Oct
22
awarded  Enlightened
Oct
22
awarded  Nice Answer
Oct
21
comment Is the Canon EF 35-105 lens compatible with Canon T2i body?
Thats interesting. I would have expected it to work with the T2i if it worked with the original Digital Rebel. Have you tried what Matt said, and cleaned the electrical contacts on the lens mount?
Oct
21
comment What does “expanded ISO” mean?
Agreed about higher "fake" ISO's. They are quite problematic, and really don't buy you much since the sensor isn't actually more sensitive. I really wish sensor makers would put more effort into reducing the true base ISO from 100 to 50, rather than artificially expanding to 50k and 100k, as there really isn't any true benefit over what you could do better yourself during post-processing.
Oct
21
comment What does “expanded ISO” mean?
I do know that Nikon, until very recently, had a base ISO of around 160 or 180, which made their ISO 200 the "best performing" from an SNR perspective. I do know that older digital cameras used to use ISO 200 as the base (and often the minimum), however for at least the last several years, Canon has used ISO 100 as their base (in actuality it comes out a little higher simply due to physics, but generally speaking.) I think Nikon's more recent releases use a true ISO 100 base, rather than something closer to ISO 200. Many medium formats use ISO 80 as their true base.
Oct
21
comment What tips and advice do you have for photographing the Aurora Borealis?
If you make the assumption that you need to brighten the resulting image during post-processing, then yes, ISO800 might end up looking noisier than ISO1600. But thats making the assumption that you need to increase the exposure of the image during post-processing. I'm able to get some great shots of the milky way with a 50mm f/1.8 at ISO 800 that don't require brightening, and given that the auroras are brighter than stars, I would imagine ISO 800 to be great at f/1.4. The auroras don't move fast enough to need a super fast shutter speed and a higher ISO (they change over a period of minutes.)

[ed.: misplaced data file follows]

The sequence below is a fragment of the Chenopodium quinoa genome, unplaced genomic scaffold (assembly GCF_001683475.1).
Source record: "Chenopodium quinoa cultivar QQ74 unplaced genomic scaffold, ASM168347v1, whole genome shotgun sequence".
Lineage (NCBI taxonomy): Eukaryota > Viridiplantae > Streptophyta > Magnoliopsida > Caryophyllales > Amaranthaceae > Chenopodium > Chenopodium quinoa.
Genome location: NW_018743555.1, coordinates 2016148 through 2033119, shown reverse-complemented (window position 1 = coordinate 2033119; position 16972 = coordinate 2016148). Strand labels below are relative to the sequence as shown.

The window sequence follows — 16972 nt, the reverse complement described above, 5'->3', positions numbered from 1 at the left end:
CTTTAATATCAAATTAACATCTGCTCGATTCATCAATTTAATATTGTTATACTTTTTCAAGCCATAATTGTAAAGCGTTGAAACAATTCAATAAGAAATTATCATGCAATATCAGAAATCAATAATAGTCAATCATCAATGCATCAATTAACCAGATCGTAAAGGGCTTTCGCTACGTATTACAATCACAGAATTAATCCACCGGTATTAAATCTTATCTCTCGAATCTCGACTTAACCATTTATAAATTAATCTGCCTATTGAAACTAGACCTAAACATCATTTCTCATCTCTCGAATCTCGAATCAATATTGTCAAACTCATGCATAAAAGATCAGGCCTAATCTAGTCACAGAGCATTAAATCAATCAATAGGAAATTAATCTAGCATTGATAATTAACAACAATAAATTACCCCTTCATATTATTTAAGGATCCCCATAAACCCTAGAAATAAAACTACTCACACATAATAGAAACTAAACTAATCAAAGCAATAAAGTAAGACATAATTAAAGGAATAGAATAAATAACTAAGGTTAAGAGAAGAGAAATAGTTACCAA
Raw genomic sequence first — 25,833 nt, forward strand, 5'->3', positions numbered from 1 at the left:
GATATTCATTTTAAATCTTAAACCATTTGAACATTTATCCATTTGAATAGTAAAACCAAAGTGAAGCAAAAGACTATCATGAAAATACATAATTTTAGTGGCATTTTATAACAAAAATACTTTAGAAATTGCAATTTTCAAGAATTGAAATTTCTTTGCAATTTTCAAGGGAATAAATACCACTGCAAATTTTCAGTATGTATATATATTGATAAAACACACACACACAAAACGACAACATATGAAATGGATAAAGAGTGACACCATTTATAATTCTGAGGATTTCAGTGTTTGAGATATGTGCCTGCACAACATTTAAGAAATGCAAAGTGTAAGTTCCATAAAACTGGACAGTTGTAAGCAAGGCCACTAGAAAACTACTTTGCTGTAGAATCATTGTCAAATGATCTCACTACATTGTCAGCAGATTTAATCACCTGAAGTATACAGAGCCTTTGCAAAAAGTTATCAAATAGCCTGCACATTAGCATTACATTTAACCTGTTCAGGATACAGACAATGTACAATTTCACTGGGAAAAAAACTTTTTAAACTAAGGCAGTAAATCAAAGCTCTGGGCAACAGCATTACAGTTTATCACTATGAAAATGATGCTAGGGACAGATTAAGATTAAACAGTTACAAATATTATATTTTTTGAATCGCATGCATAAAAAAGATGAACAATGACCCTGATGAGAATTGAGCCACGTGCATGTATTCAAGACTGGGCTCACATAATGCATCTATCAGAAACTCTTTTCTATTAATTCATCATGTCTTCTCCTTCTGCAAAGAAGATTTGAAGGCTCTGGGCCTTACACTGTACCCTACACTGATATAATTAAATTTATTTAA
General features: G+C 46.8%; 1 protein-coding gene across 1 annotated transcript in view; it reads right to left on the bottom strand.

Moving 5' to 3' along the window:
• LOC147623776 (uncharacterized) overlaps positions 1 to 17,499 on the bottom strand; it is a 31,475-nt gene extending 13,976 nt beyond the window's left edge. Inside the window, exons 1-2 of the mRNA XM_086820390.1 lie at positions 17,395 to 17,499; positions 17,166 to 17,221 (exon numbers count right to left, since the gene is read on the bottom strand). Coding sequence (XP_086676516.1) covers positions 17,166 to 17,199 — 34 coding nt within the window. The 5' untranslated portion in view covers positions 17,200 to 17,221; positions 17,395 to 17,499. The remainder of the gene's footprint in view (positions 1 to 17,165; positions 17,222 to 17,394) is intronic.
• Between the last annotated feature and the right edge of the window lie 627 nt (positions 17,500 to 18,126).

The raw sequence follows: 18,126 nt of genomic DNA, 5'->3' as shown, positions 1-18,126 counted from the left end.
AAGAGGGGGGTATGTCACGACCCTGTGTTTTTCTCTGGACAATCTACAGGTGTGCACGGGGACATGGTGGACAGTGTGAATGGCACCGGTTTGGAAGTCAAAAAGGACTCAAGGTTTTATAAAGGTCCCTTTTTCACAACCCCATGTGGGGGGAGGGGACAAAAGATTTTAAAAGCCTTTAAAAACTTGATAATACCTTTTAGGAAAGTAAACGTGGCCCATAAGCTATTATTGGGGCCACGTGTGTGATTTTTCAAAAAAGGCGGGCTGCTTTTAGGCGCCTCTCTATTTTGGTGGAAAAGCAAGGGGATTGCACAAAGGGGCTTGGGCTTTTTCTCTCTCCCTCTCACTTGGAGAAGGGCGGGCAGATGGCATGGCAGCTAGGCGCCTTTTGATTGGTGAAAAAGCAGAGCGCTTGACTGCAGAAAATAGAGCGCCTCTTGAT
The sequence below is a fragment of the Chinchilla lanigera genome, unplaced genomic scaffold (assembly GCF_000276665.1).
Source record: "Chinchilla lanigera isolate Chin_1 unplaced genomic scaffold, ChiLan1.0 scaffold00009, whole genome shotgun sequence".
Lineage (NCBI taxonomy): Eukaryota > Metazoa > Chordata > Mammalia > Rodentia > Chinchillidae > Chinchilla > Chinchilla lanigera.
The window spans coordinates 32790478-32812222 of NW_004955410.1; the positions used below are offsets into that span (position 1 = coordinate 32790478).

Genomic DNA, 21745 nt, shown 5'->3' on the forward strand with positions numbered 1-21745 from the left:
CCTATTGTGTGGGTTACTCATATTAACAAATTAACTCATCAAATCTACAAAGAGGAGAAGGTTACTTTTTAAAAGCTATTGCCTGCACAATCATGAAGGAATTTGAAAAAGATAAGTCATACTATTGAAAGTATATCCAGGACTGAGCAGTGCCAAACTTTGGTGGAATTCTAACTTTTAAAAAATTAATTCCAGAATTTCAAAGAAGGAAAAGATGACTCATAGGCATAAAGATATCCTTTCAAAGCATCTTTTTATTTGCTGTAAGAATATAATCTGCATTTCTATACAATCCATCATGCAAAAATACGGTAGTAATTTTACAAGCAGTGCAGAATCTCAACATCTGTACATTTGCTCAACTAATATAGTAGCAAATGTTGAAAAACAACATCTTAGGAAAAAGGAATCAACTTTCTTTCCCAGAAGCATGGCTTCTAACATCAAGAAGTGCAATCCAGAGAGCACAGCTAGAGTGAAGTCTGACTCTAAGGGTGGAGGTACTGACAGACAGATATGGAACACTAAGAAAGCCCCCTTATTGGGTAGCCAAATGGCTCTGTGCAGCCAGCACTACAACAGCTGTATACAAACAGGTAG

Oct
21
answered Where can I find comparisons for linear polarizers (for a cheap variable ND filter)?
Oct
21
comment What tips and advice do you have for photographing the Aurora Borealis?
Great writeup. Good tips overall. However when it comes to ISO, I wouldn't say "as high as possible". With an f/1.4 or f/1.2 lens, you should be able to get away with ISO 800. ISO 1600 on the 450D is atrocious, and you get a LOT of noise that will degrade night shots (I have a 450D, and plenty of experience with this.) My opinion on this would differ if Winston had a 500D or 550D, which have better sensors with better SNR. The 450D just has really bad ISO 1600 noise, though.
Oct
21
comment How can I create an inexpensive white backdrop?
I would avoid the blinds, as even wide ones will still cast a shadow at the edges. Blinds tend to have a curvature as well, and with their smoother, more reflective surfaces, that could also cause problems. Like Chills stated, a white sheet will be far more effective.
Oct
20
comment What should I do to switch my gear from Sony to Canon?
@Nick: Perhaps not APS-H, but full-frame or larger for sure. There have also been plenty of rumors about Canon wanting to expand into the medium format market. If they could produce a higher density, high readout speed sensor in a 56x44mm size (645 format), I would go for it. Leaf recently released the Aptus-II, an 80mp medium format sensor. I would buy a 120mp medium format camera from Canon in a heart beat, and if they can make a 120mp APS-H, it shouldn't be difficult to do it with a larger sensor. That was more my point, rather than the APS-H sensor itself being a keeper.
Oct
20
comment How to select children from a complex background?
What do you need to do with them once selected? Do you want to completely isolate them, or do you just want to move them around in the same picture? If its the latter, Photoshop CS5 has some new features that might support you, and wouldn't require you do perfectly extract them from the background.
Oct
20
answered What are the differences between Epson v330/300 and Epson v500 scanners?
Oct
20
answered Is it possible to use a lower ISO instead of ND filters?
Oct
19
comment Is it worth it to have the 50mm f/1.8 Canon lens?
@Matt: True, it is really, really cheap. However, the better build of the 1.4 should last for many years at least, where as the 1.8 could break at any time leaving you in the lurch. I wouldn't say the cost more than makes up for the lack of durability, but it does somewhat make up for it.